sakura, silk gauze, cotton thread and sound recording
TEXT FROM THE 20TH DAY OF MARCH, 2018 IN TRANSIT BETWEEN TOKYO STATION AND SHIN-OSAKA.
SILK GAUZE AND COTTON THREAD FROM THE 31ST DAY OF MARCH, 2018, AT ARAKAWA, TOKYO.
SAKURA (CHERRY BLOSSOMS) FROM THE 2ND DAY OF APRIL 2018, AT YANAKA CEMETERY IN TAITO, TOKYO.
After getting on a plane to Japan, my mother told me she thought my father needed to be living in a nursing home.
I spent the next 2 months mid-March through mid-May, watching the sakura bloom and contemplating his life.
I was the farthest distance from my childhood home, observing trees turn from nothing to pink to green. Their short bloom celebrated in order to remember the beauty yet fleeting nature of life itself.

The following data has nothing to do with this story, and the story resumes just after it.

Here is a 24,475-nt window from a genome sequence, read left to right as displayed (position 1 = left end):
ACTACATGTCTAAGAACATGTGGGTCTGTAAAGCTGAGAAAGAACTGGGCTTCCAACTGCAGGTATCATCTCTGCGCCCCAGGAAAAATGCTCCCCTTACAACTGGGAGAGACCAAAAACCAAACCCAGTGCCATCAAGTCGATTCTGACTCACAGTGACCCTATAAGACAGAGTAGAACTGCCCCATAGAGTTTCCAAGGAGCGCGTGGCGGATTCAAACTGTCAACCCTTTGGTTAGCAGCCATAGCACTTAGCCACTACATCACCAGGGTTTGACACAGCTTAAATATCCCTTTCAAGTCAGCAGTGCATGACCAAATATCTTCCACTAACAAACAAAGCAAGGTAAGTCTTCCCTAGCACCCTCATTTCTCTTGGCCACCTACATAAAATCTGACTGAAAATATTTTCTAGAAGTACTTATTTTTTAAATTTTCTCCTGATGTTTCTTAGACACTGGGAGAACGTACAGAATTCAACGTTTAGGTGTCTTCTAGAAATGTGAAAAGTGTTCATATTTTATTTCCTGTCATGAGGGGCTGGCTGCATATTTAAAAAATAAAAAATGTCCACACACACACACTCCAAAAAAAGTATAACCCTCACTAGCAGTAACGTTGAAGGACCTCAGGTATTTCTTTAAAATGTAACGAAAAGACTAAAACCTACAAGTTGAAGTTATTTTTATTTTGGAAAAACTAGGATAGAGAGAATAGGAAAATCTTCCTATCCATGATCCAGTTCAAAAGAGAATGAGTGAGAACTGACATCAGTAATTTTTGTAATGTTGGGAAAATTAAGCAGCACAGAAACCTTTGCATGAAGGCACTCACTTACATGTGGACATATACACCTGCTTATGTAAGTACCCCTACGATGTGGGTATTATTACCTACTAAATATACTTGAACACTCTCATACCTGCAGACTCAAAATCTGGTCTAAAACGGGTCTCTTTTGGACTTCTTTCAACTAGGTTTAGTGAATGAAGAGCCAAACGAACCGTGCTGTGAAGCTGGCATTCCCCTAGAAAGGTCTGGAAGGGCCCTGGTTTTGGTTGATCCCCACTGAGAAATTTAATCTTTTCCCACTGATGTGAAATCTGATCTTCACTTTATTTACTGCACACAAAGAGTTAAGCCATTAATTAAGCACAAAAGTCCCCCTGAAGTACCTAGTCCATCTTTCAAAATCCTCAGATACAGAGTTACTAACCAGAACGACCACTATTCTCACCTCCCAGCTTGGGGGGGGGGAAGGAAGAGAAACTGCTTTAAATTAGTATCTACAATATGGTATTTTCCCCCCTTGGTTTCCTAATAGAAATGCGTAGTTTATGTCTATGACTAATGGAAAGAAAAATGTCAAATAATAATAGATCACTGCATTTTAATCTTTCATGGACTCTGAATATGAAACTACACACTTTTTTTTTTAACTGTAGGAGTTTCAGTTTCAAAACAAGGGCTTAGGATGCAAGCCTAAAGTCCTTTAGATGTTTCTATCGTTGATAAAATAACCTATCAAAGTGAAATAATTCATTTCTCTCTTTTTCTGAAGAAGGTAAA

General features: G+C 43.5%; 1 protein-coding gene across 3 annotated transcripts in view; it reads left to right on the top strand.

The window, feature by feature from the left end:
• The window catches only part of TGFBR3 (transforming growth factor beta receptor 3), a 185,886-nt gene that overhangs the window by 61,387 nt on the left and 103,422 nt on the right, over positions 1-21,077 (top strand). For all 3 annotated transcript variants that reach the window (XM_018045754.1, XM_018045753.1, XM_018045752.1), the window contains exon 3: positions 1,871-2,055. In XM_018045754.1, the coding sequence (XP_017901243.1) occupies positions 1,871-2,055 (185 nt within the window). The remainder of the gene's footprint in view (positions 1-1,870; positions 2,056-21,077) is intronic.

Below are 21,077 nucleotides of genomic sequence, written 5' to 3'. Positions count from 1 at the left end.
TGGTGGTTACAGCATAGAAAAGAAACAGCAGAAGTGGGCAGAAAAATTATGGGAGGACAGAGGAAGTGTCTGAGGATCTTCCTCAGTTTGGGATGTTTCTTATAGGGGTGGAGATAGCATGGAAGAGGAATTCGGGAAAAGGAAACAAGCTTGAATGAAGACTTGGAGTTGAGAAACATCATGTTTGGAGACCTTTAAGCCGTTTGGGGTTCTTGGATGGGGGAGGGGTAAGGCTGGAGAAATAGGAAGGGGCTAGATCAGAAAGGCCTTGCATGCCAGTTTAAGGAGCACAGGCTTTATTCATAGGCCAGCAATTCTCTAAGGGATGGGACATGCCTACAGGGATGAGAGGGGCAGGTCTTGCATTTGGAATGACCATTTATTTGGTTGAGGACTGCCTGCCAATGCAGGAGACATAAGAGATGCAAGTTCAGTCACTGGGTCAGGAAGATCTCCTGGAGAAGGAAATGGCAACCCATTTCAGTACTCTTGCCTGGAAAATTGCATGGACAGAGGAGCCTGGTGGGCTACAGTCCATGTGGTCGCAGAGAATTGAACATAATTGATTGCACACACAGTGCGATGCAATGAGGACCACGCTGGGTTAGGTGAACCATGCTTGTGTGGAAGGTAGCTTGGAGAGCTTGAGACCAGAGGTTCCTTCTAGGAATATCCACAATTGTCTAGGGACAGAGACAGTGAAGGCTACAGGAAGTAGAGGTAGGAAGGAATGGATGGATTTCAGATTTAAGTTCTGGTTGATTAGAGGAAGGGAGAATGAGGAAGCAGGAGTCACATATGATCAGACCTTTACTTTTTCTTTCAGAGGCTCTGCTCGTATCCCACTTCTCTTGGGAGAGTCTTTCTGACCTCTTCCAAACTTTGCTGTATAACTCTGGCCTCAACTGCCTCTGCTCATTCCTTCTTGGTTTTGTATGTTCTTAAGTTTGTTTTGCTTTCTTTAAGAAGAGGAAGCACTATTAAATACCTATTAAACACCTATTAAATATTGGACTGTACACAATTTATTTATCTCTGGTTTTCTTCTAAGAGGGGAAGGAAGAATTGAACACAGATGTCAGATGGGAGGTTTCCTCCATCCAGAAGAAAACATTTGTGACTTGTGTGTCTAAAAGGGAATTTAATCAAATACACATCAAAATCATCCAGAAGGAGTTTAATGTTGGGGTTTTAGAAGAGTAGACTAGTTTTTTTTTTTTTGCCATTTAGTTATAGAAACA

Once the blossoms fall, they are not left to wilt, but cleaned off the streets and trashed. Their full cycle of decay is left in plain sight only at cemeteries.
I walked to Yanaka every day collecting fallen blossoms, sitting with their sweet, rotting smell in my studio.
My father raised me. Captive between what I can identify as PTSD that later became complicated by dementia.
Living in his mind and his reality. It feels I have mourned the loss of him over and over.